What are your challenges and successes with Off the Map?

The challenge with Off the Map is all the characters are a bit delusional and somewhat paranoid.  Although the protagonist, Tommy, appears to be the voice of reason, I wanted him to be infected by the paranoia within the play’s environment and make a decision at the end of the story that puts him at a completely different place than where he started out.  I knew where I wanted the story to end but I didn’t know exactly how to get there.  That is something we worked on within the development process of the play.  My director, Derek Livingston, and my dramaturg, Jessica Ordon, were instrumental in helping with Tommy’s journey.

One of the other challenges with the play was trying to create a dialogue that was realistic, but also set the tone for this absurd and crazy world.  I created rhythm within the piece, using the repetition of sounds and words.  There’s also a character who shows up midway through the story who uses a lot of aphorisms and clichés, because he’s with the government and he’s always dispensing propaganda.  Overall, I feel like the language of the play bears some resemblance to reality, but ultimately it’s a very heightened reality.

As far as successes, I guess we’ll find out at the reading. Hopefully, people laugh.

What is your next step for Off the Map?

The play was first presented at the Landing Theatre in Houston this summer and it got a really great response.  I feel like we’ve taken the play to a new level through the process at Cygnet Theatre.  Hopefully, I can find a theatre that will take a chance on producing it.

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Cygnet Theatre’s Playwrights in Process: An Interview with Rachael VanWormer

Rachael VanWormer

Rachael VanWormer

Tell us about yourself.

I am a San Diego native – born and bred.  My first venture into playwriting was in high school, when I won the California Young Playwrights Contest, produced by The Playwrights Project.  I am primarily an actor and teaching artist, but have had several pieces produced as workshops and readings in smaller festivals throughout the years.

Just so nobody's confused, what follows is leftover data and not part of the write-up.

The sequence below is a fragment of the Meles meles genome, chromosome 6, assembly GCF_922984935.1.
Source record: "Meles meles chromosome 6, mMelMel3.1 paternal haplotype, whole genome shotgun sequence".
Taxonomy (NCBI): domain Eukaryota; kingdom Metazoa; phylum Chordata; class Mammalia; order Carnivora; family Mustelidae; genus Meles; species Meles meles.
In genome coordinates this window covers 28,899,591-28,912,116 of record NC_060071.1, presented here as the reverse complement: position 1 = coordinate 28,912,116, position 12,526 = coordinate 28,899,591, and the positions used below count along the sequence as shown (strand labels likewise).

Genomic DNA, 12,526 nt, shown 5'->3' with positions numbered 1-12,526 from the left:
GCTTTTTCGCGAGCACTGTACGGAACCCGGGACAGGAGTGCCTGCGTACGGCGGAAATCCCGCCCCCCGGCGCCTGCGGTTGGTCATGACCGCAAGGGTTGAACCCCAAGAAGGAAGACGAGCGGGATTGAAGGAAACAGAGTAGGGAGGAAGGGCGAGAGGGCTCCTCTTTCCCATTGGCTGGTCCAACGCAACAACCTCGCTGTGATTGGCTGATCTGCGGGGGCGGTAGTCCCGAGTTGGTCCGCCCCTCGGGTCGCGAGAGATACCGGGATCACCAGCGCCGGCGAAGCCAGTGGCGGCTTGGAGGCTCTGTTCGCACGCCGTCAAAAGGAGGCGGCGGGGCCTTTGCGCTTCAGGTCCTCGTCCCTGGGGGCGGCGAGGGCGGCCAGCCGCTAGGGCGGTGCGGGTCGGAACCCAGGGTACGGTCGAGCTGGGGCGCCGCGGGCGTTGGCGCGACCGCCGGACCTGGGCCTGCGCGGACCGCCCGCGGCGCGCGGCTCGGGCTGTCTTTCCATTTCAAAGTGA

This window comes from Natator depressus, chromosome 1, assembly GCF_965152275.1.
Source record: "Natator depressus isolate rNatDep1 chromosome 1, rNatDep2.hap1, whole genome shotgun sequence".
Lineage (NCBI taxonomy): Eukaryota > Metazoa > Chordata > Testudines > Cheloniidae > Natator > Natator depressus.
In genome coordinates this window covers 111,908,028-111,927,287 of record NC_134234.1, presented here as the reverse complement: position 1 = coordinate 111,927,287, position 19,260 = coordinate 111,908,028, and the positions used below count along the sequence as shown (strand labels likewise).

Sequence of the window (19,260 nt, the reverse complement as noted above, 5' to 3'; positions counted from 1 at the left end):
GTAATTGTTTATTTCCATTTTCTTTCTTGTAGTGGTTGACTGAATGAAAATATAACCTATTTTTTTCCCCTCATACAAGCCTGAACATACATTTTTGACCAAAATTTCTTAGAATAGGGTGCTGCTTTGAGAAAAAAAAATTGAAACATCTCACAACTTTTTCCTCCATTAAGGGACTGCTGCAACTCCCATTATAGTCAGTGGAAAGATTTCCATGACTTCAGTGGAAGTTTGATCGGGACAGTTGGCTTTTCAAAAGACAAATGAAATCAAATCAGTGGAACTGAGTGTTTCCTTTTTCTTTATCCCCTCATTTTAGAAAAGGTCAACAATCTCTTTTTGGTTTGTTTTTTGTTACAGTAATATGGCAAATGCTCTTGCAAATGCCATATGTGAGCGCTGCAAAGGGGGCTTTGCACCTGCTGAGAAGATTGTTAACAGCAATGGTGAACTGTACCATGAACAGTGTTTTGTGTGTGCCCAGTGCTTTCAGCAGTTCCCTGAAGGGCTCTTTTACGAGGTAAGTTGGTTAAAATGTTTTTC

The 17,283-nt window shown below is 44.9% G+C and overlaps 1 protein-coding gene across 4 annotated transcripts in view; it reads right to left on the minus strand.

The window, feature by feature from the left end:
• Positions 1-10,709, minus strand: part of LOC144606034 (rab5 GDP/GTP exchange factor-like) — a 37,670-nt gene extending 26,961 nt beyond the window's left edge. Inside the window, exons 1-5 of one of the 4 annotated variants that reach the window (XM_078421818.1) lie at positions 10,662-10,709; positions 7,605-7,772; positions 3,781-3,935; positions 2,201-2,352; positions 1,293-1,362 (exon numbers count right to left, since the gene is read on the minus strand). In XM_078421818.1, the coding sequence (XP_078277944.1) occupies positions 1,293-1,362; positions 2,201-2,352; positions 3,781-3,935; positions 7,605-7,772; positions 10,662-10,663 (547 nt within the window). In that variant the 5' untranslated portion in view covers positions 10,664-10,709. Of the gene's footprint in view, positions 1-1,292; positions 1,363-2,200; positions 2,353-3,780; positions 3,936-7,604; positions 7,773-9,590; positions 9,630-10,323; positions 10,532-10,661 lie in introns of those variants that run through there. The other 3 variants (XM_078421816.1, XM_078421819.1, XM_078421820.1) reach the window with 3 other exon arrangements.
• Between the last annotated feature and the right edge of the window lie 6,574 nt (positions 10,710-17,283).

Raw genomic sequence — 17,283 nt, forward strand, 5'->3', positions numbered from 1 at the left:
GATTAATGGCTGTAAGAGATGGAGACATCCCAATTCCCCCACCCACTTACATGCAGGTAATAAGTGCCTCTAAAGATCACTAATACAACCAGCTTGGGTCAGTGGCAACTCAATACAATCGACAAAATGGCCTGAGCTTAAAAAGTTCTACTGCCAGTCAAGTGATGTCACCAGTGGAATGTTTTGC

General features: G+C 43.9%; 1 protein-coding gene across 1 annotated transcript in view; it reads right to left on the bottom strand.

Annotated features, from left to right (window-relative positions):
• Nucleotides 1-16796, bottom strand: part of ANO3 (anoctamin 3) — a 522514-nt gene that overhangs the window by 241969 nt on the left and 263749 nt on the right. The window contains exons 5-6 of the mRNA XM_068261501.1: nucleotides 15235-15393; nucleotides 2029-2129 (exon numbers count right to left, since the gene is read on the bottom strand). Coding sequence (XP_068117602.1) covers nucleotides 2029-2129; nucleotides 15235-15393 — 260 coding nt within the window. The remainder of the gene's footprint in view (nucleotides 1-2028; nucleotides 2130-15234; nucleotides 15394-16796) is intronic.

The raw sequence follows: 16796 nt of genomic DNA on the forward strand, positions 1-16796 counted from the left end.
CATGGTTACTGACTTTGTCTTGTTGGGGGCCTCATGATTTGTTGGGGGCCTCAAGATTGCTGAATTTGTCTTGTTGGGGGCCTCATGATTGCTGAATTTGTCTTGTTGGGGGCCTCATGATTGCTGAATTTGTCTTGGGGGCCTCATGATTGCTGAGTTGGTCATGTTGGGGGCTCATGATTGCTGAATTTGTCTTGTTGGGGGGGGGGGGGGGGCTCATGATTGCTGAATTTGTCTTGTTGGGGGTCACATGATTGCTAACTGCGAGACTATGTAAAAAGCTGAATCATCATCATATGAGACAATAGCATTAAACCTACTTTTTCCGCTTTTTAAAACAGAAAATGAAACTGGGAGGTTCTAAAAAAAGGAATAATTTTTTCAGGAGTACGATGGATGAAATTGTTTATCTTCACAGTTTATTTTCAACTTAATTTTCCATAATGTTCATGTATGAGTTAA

Tell us about Death of a Late Summer Songbird.

The play is based on events and characters from Harper Lee’s novel TO KILL A MOCKINGBIRD. The play focuses on Mayella Ewell – a young white woman – who falsely accuses Tom Robinson – a young black man – of rape in a Southern town in the 1930’s.  Lee’s novel offers some harrowing hints of the real story motivating her actions, and my play attempts to explore the many unanswered questions surrounding the events leading up to the accusation.

What are your challenges with Death of a Late Summer Songbird?

The primary challenge I have encountered with the piece is remaining true to the source material, while creating a piece that can stand on its own.  It is important that an audience find the characters relatable, sympathetic, and engaging, whether they are familiar with Lee’s novel or not.  The piece also attempts to explain – or at least offer insight into – what appears to be an act of incredible selfishness and prejudice.  The play does not excuse the characters’ actions, but it does attempt to offer a more complete picture of the circumstances they are up against.  Finding the balance in creating characters who do unforgivable things, but who are still interesting to watch, and worth wanting to know is a challenge I am still working on.

What is your next step for Death of a Late Summer Songbird?

More readings and more re-writes.

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Cygnet Theatre’s Playwrights in Process: An Interview with Robert John Ford

Robert John Ford’s play Sleeping Dogs is featured in Cygnet Theatre’s Playwrights in Process: New Play Festival, in collaboration with Playwrights Project.
Robert John Ford

Robert John Ford

Tell us about yourself.